The shipping industry has the opportunity to save $70 Billion per year on fuel and reduce carbon and other pollutants by 30 percent.
Operation Shipping Efficiency aims to reduce carbon emissions by bridging gaps in market information related to environmental efficiency, encouraging key stakeholders to embed efficiency into decision making, and unlocking capital flow for technology retrofits.
Operation Shipping Efficiency aims to encourage investment, development and installation of energy efficiency technology to improve the efficiency of the fleet, by providing transparent data to the wider market. The latest International Maritime Organization study highlighted that up to 75% fuel efficiency was potentially achievable.
Operation Shipping Efficiency envisions a future shipping industry whereby technologies that deliver both real cost savings and reductions in carbon emissions are deployed on both new and existing ships. From modern wind power, energy recovery (waste heat recovery from engine) and hull optimization air lubrication to new optimized engines and the latest in rudders, hull coatings and propeller technology, the future fleet will be a flagship for efficient transport. As a result of retrofitting the existing fleet, new jobs and business will be created for ship-yards and contractors around the world.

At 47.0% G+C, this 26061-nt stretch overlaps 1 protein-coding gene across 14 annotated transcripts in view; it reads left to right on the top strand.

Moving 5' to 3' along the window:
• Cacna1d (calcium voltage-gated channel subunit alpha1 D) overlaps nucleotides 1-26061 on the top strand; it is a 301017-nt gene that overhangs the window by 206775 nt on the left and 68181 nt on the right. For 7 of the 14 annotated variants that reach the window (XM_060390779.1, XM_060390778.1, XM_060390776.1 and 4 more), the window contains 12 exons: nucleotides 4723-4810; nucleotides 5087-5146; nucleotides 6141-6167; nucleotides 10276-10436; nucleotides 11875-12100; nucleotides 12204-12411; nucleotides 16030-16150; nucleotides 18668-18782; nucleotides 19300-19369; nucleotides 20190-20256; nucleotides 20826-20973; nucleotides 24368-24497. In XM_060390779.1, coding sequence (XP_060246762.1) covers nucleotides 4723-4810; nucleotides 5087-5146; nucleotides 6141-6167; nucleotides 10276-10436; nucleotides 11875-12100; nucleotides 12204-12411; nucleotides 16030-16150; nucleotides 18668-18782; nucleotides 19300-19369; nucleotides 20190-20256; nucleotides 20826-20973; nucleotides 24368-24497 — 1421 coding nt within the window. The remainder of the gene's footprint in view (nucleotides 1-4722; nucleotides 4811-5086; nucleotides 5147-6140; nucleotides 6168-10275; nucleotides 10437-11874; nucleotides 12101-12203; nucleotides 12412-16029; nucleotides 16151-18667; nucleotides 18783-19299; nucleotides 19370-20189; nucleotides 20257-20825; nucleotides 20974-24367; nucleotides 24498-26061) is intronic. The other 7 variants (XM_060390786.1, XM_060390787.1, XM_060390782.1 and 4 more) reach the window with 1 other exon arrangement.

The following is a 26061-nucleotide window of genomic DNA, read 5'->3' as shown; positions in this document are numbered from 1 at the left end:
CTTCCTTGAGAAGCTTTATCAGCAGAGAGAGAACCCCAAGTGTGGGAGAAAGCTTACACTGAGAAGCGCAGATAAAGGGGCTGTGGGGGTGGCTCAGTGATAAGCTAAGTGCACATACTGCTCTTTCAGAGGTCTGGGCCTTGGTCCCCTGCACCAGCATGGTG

About the Shipping Operation
Collectively, emissions from the global shipping ﬂeet equate to the magnitude of the sixth most polluting country, and are responsible for up to 30% of nitrogen oxide (NOx) pollution and 9% of SOx pollution globally. According to the IMO, CO2e missions from the shipping industry will reach 18% of all manmade greenhouse gas emissions by 2050 under “business as usual.” Under this scenario, harmful emissions from this sector will continue to rise as demand for freight increases.
Additionally, despite emitting more tons of carbon per year than Germany, the shipping industry is not regulated under the UNFCCC because emissions from international shipping cannot be attributed to any particular country.The most polluting ships are a disproportionate part of the problem: 15% of the fleet accounts for 50% of emissions and just 16 of the world’s largest ships produce as much sulphur oxide as all the world’s cars (New Scientist, 11/09).